Run it like a business?

business-1137397_640President Trump is reported to be understandably frustrated that the government can’t be run like a business.  In his company, Trump could simply given an order and his underlings would do it.  But as president, he gives an order but he has to contend with the courts, Congress, semi-independent agencies such as the Pentagon, a vast bureaucracy, and state governments, each with its own complicated workings.

I’ve listened to a pastor explain how he is trying to run his church like a business.  He is the CEO, he explained.  His members are his employees.  He said he doesn’t do hospital visitations or evangelism calls.  That is the work of his members/employees.

I do think the government and churches can learn some things from businesses.  For example, you need to balance the budget, be efficient, give good service, etc.  But the very nature of these institutions prevents them from being interchangeable in the way they operate.  [Read more…]

The formal and the material principles of theology

The “formal principle” of a particular theology is its source and authority.  The “material principle” of a theology is its central teaching, the characteristic “content” of the theology that shapes its other teachings and practices.

In the course of some research for a project I am working on, I learned that this distinction emerged out of Lutheran scholarship.  But it’s a helpful way to understand any theological tradition.

Wikipedia has an entry on the subject that lists the formal and material principles of Eastern Orthodoxy, Roman Catholicism, Lutheranism, Anglicanism, Zwinglianism, Calvinism, and Methodism.

These are taken from F. E. Mayer’s classic study The Religious Bodies of America.  I give them after the jump.

These are theologies, not church bodies, and it’s evident that various evangelicals might be “Zwinglians,” “Calvinists,” or “Methodists” (a.k.a. Arminians).  But there are still Baptist, Pentecostal, and other theologies, including popular expressions such as “the prosperity gospel.”  How would you break down their formal and material principles?

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Should tax-exempt churches be allowed to preach politics?

37_Lyndon_Johnson_3x4In 1954, President Lyndon Baines Johnson pushed through a law that would revoke the tax-exempt status of churches and other non-profit organizations if they get involved with politics.  President Donald Trump wants to get rid of that law.

What do you think?  Granted that an overtly political focus can make a church this-worldly instead of attending to the Kingdom of Heaven.  But shouldn’t churches have the right to teach whatever they please as a matter of religious liberty?  And doesn’t political speech deserve special protection from the Constitution?  But can you foresee problems if the Johnson amendment were to be thrown out (such as churches being used to launder political contributions)?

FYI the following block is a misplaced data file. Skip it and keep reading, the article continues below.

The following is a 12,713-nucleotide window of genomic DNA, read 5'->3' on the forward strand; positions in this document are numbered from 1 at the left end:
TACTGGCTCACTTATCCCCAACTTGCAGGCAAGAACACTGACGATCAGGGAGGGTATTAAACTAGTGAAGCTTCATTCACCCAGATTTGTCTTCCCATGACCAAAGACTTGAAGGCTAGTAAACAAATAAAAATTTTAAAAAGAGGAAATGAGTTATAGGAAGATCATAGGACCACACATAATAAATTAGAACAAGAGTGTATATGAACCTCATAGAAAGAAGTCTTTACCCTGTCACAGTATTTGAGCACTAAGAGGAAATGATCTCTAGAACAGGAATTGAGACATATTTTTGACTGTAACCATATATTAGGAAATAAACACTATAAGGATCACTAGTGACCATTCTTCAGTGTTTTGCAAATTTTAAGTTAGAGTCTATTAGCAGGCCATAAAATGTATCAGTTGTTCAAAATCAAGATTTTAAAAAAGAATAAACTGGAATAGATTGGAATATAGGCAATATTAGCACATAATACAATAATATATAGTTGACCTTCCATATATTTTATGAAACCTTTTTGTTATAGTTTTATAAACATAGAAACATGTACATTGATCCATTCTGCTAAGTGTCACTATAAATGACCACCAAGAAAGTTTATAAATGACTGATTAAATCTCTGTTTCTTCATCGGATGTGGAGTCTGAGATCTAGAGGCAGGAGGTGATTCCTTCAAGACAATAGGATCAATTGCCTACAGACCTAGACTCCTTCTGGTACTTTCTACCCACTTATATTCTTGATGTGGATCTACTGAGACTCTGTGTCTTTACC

Photo of Lyndon Baines Johnson by Arnold Newman, White House Press Office (WHPO) [Public domain], via Wikimedia Commons


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A rite for changing to a new gender?

30108554503_82b923c684_zAt Baptism, among other things, a child is named.  So what about those who later get a new name along with a new gender?  Some LGBT activists in churches are urging the adoption of a new service “akin to baptism” to mark and to formally bless transgender transitions.

Officials of the Church of England have tabled a proposal to that effect.  The General Synod meeting next week will NOT change church teachings about sexuality, it has been announced, and will NOT change the definition of marriage to allow for same-sex weddings.

But transgender re-baptisms, naming ceremonies, or the equivalent, are on the agenda of progressive church activists in many denominations.  They are already happening, as a Google search will show.

How does this show a misunderstanding of Baptism? [Read more…]

How “strange” it was that Rome became Christian

Good_shepherd_01_smallThat a religion like Christianity converted Rome and its empire is a “historical anomaly,” a “strange” fact of history.  Classicist and historian Michael Kulikowski tells the tale.

His perspective is secular, his evidence is objective, and he does not consider the truth or the supernatural realities behind what Christians taught.  So what he says and the way he describes the early church are all the more telling for those of us from a Christian persuasion.


Photo:  Good Shepherd fresco, Catacomb of Priscilla, Italy, Rome.  Public Domain.


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Pastors have happier marriages, stronger families than usual

Luther_im_Kreise_seiner_Familie_musizierendBarna Research has published a new study on the problems, challenges, and personal life of pastors.  (You can buy the study here.)  Among many other findings is that, on the whole, pastors have much happier marriages and much better relationships with their children than typical Americans.

And yet, despite their strong families, pastors report that their ministries have sometimes put a strain on their marriages and children.

[Read more…]